A report by Yeni Şafak daily states that Russian media highlighted Turkish President Recep Tayyip Erdoğan’s fortitude as he spoke of his Africa visit. According to the Russians, the most prominent reason President Erdoğan is not afraid of the world’s five nuclear powers is that he has a plan of his own at play. Furthermore, he is progressing step by step to implement this plan. Similar to Russian media, several articles concerning Erdoğan’s Africa visit were penned by French media as well. These articles focus on Turkey being a driving force in Africa.
Erdoğan’s four-day West Africa visit resonated a lot more compared to his previous visits. It can be ascertained that the fact that Ankara’s policy in Africa presents constancy in accordance with a certain policy, gaining depth as it progresses, has been effective in this regard. As underscored in Russian media, the gradual implementation of Erdoğan’s plan has started to draw attention.
Cornerstones of Turkey’s Africa policy
Turkey’s Africa policy is being built upon economic and trade relations. However, it is the ideological dimension that ensures these relations become deeper and permanent. This idea gained prominence within the scope of Erdoğan’s four-day visit. As publicity for Erdoğan’s book, “A Fairer World is Possible,” captured attention on billboards, so did Erdoğan’s objective. However, we cannot say that a discussion about the nature of this plan has been brought up on the world’s agenda as of yet. It is likely that as events develop in the same direction, Turkey’s perspective will become a hot-button topic. Of course, this new development should have come up domestically as well, but opposition groups are choosing to nip it in the bud. However, the topic closely concerns the nation as much as it does the world.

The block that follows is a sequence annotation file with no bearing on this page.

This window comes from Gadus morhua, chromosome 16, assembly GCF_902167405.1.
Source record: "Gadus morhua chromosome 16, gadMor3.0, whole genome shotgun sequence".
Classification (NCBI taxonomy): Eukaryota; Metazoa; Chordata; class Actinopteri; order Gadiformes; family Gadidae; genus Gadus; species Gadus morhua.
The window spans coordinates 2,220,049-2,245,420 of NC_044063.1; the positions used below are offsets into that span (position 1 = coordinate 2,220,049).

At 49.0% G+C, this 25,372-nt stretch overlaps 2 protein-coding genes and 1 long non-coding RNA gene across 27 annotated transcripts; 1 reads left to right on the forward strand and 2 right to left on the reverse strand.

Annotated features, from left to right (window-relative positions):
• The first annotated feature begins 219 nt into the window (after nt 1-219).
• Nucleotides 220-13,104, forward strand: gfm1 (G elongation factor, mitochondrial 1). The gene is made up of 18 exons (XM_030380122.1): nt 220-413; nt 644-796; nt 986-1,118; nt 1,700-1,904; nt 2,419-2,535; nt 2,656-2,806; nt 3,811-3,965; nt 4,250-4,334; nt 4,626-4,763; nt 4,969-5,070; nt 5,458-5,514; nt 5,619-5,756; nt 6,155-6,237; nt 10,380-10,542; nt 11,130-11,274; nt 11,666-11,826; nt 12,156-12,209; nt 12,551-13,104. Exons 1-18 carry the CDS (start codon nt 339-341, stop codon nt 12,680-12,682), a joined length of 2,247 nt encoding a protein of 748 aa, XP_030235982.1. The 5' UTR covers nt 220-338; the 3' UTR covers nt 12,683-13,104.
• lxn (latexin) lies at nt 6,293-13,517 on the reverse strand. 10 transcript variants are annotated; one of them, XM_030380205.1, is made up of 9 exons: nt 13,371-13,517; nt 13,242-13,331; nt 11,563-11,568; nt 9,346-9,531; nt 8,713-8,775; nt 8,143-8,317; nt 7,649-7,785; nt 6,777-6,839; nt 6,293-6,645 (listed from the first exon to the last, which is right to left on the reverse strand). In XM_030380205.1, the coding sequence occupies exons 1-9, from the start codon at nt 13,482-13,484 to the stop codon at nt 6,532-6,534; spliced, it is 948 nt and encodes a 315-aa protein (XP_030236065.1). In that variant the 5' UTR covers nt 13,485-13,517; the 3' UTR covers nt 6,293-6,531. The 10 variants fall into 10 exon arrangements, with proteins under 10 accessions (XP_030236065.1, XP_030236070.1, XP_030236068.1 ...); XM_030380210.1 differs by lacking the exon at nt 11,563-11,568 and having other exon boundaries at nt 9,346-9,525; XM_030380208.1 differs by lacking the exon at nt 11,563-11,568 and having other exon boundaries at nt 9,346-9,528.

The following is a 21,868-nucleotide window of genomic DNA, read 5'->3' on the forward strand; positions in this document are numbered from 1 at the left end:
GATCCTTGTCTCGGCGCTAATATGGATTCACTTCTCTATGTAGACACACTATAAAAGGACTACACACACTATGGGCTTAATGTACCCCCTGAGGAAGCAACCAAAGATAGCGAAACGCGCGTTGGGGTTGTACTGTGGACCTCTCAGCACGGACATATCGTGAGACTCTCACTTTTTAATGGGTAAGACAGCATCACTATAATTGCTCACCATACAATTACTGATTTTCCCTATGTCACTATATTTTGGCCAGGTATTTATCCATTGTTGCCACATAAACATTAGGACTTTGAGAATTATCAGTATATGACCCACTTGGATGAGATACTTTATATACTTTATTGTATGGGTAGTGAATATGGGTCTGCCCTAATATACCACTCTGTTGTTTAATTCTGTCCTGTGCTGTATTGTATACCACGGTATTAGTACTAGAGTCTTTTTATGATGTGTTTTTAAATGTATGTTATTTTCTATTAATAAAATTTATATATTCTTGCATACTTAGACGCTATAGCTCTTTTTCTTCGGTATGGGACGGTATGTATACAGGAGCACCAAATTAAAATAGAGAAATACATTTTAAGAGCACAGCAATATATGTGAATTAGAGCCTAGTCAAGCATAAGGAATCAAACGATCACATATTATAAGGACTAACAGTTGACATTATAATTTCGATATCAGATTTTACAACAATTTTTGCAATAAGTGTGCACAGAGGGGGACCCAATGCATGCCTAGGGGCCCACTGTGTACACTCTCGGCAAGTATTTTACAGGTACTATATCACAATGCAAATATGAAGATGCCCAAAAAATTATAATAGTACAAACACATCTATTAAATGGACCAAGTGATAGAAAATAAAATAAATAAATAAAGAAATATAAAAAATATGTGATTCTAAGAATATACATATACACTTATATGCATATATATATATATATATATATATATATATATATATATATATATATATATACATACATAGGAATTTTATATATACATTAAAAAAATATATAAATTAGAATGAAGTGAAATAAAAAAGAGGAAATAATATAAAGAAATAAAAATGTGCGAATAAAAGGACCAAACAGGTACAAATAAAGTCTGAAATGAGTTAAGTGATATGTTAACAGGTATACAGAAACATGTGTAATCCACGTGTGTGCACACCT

Why are some within ignoring Erdoğan’s Africa visit?
If you pay close attention, articles in French media, as well as those penned through the lens of other Western countries, are based on the concept of power. The references made to soft and hard power essentially imply the realization of objectives such as expansionism. As the reflection of such an acknowledgment or a Eurocentric perception, Turkey’s main opposition, the Republican People’s Party (CHP), had already identified Turkey’s Mediterranean policy as expansionist. It is safe to say that the same perception applies to its Africa policy. Thus, when Libya had come up on the agenda, CHP politicians had said that we Turkey had no business being in North Africa. Conservative parties are also known for embracing the CHP’s discourse. They too claim that Turkey is following an expansionist policy. If they were to go a step further and draw a conceptional frame, they would not hesitate to accuse Turkey of being colonialist or imperialist. In this sense, it is crystal clear that emphasis on the nature of the idea mentioned by the Russians will be significant – because, to consider Turkey as a colonialist and imperialist country, one would either need to be clueless on the events of the last five centuries, or be doing this intentionally.
Our region, from Africa to Turkestan: There must be an anti-colonialism system
Considering the last five centuries of world history, it can clearly be discerned that Turkey is striving to construct a new idea in a vast area from the west coasts of Africa, from the Sahara’s “coast” to Asia’s steppes. Deepening ties with African countries through bouncing trade relations is also significant within this context. A slew of countries of the great continent gaining economic independence is of critical importance. A new interest in Africa’s resources is in question, with emphasis on the fact that Turkey is contributing to the African countries of the colonial era. We are well aware that the liberal groups in Turkey share the same opinion. Glossing over Turkey’s breakthroughs in Africa, or efforts to trivialize them need to be discussed hand-in-hand with the praise for European colonialism, in which liberals are also included.
European colonialism had risen through a bypass of the Turkish and Muslim world. Our ancestors had grasped very early on what the Portuguese fleet reaching the Indian Ocean signified. Four centuries on, we strove to reposition our region during the Sultan Abdulhamid II period, but, alas, we did not possess the necessary power to make it happen. An era ended with World War I. Now, a century later, it is very clear that we want to form an atmosphere in which Mansa Musa can depart from Mali and easily cross the Sahara. So to speak, we need to see the “master plan.”
Erdoğan’s book, “A Fairer World is Possible,” says new things. The book’s content will be further discussed over time. Surely, this will be possible with Turkey’s acumen. Anti-colonialism should also be a system.